Last week CISPA, the cybersecurity information-sharing bill, passed the House. Though fundamentally flawed, the bill is very different from when it passed the House a year ago, demonstrating the power of a growing Internet advocacy community that sometimes underestimates its own influence. Two game-changing achievements stand out.
When CISPA was reintroduced this year, CDT and others pointed out that, once again, the bill allowed information shared with the government for cybersecurity purposes to be used for national security purposes unrelated to cybersecurity. In the face of criticism that this loophole would turn CISPA into a backdoor intelligence-gathering operation, the House Intelligence Committee amended the text to clearly prohibit such uses. Chalk up one significant victory for Internet advocacy.
A second major flaw in the bill was that it would have changed decades of federal policy by shifting control over private sector cybersecurity programs to a super-secret military agency, the National Security Agency. Last year, in the face of criticism, the House leadership blocked any vote on the question of civilian versus military leadership. This year, in the face of ongoing advocacy about the dangers of giving a military agency the lead role in cybersecurity efforts for private sector networks, an amendment was allowed and passed. The amendment was poorly drafted and may not actually say what its sponsors or advocates intended, but there was no doubt that Members thought they were voting to reaffirm civilian leadership. There is no going back now. That House vote changed the dynamic of the debate. The lead Senate bill last year, and the White House, had already embraced civilian control. Any future cybersecurity bill must give the lead role to a civilian agency. A second significant victory for Internet advocates.
Other fundamental flaws in the bill remain. It still does not require private network operators to take some care in ensuring that the data they disclose to the government actually pertains to a cyberthreat and does not include extraneous material on innocent communications. Its overbroad immunity provisions invite, and insulate from civil and criminal liability, reckless cybersecurity decisions that damage others. For these reasons, CDT still opposes the bill.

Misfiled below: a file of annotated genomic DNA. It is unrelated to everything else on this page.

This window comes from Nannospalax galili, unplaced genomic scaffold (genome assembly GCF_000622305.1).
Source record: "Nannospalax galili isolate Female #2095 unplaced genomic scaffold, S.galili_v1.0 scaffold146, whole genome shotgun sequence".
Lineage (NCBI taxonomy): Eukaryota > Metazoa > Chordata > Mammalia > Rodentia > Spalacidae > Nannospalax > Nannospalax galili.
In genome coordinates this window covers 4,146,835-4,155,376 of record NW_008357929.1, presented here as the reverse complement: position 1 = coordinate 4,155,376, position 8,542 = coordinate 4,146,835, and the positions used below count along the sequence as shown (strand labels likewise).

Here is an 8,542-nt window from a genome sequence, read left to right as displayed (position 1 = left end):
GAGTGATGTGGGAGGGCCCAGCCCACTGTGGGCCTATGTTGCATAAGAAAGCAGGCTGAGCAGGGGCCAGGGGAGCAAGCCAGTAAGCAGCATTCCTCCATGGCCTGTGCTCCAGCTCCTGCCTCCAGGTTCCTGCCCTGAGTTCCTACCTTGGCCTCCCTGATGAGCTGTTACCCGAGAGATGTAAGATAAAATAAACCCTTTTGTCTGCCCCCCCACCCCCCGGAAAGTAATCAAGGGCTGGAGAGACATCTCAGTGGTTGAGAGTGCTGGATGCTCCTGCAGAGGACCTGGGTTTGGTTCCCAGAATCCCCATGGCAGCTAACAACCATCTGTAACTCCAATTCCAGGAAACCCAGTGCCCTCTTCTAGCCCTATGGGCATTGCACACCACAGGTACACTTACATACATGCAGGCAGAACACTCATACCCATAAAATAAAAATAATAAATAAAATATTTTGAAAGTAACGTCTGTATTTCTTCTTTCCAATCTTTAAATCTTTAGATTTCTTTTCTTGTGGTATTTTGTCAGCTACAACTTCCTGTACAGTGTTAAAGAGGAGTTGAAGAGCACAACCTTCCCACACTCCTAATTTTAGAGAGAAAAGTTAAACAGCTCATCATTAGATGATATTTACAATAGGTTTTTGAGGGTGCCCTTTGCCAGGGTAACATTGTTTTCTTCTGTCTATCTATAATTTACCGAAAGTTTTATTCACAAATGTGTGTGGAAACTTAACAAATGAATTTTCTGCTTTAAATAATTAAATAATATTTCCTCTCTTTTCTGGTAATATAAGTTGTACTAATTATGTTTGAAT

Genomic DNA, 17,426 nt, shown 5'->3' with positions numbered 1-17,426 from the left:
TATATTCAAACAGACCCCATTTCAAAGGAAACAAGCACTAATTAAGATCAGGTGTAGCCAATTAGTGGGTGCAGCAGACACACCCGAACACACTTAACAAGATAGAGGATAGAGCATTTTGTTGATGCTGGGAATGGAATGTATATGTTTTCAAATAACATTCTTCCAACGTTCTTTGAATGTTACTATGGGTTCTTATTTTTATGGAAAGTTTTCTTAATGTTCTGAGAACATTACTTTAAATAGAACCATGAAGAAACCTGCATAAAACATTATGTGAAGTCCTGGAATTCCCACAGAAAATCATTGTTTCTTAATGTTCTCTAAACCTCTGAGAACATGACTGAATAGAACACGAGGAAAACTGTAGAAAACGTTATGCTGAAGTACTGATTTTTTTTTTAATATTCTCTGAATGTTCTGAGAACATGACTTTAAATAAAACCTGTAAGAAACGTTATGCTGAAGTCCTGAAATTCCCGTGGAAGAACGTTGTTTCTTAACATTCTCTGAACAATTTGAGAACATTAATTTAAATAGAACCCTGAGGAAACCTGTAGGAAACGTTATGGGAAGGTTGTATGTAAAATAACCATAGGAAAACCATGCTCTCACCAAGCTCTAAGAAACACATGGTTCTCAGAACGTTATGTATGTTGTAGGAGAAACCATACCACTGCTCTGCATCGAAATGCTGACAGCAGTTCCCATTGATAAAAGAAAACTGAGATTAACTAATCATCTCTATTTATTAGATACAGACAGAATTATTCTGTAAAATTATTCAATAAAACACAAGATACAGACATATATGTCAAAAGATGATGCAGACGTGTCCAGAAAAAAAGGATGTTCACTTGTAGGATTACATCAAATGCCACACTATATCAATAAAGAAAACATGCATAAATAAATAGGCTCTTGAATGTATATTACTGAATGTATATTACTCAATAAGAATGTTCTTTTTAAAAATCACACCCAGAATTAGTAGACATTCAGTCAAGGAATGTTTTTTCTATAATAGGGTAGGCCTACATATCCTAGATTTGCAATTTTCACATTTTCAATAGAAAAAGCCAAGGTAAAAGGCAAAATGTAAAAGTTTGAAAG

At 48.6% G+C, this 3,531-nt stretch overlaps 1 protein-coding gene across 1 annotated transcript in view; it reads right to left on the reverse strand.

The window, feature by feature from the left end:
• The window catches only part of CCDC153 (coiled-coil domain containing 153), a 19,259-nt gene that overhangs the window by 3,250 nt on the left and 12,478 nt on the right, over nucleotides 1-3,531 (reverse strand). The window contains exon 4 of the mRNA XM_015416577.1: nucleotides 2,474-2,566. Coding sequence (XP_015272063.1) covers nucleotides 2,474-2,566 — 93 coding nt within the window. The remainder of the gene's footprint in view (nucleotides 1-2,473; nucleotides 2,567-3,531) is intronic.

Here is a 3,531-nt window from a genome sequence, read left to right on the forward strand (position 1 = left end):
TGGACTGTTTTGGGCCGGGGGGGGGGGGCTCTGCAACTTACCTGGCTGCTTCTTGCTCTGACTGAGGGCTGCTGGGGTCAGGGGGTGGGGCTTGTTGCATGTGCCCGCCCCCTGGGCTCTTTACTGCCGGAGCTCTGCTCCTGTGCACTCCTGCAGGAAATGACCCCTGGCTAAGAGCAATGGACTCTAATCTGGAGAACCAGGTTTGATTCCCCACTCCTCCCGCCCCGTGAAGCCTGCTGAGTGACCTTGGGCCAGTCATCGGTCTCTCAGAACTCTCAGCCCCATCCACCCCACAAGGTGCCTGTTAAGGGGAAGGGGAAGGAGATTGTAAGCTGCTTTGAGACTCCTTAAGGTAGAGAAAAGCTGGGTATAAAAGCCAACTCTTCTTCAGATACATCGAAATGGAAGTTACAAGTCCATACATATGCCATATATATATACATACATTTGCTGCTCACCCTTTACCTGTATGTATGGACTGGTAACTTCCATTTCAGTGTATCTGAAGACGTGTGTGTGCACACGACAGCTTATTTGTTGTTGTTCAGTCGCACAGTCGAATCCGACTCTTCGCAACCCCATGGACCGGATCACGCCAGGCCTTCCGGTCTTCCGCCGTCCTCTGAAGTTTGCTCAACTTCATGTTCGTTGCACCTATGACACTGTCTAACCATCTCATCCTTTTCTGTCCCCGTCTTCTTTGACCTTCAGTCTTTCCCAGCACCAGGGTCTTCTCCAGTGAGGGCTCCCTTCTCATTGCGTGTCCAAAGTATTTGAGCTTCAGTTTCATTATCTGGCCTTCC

But the fact is that a powerful privacy campaign against CISPA forced substantial changes in the bill that seemed impossible even a month ago.
To define what happened in the House as a complete failure for Internet privacy would ignore significant improvements in the bill. Any thinking that those improvements came out of thin air seriously underestimates the movement that many have been working to build since the SOPA/PIPA victory early last year. It would send a message to the grassroots that they cannot make a difference when in fact, they did, and their power is growing. The message to friend and foe alike should be that the Internet advocacy community must be taken seriously.
If and when a cybersecurity bill moves to the Senate, the story about House passage of CISPA should not be about failure. Instead, the message is that Internet advocates bent the arc of the debate. Not every success will have a SOPA-like simplicity. Those absolute victories will be few and far between. But House action on CISPA shows that the movement for the open Internet does influence the shape of legislation and policy. Let’s get ready for what lies ahead.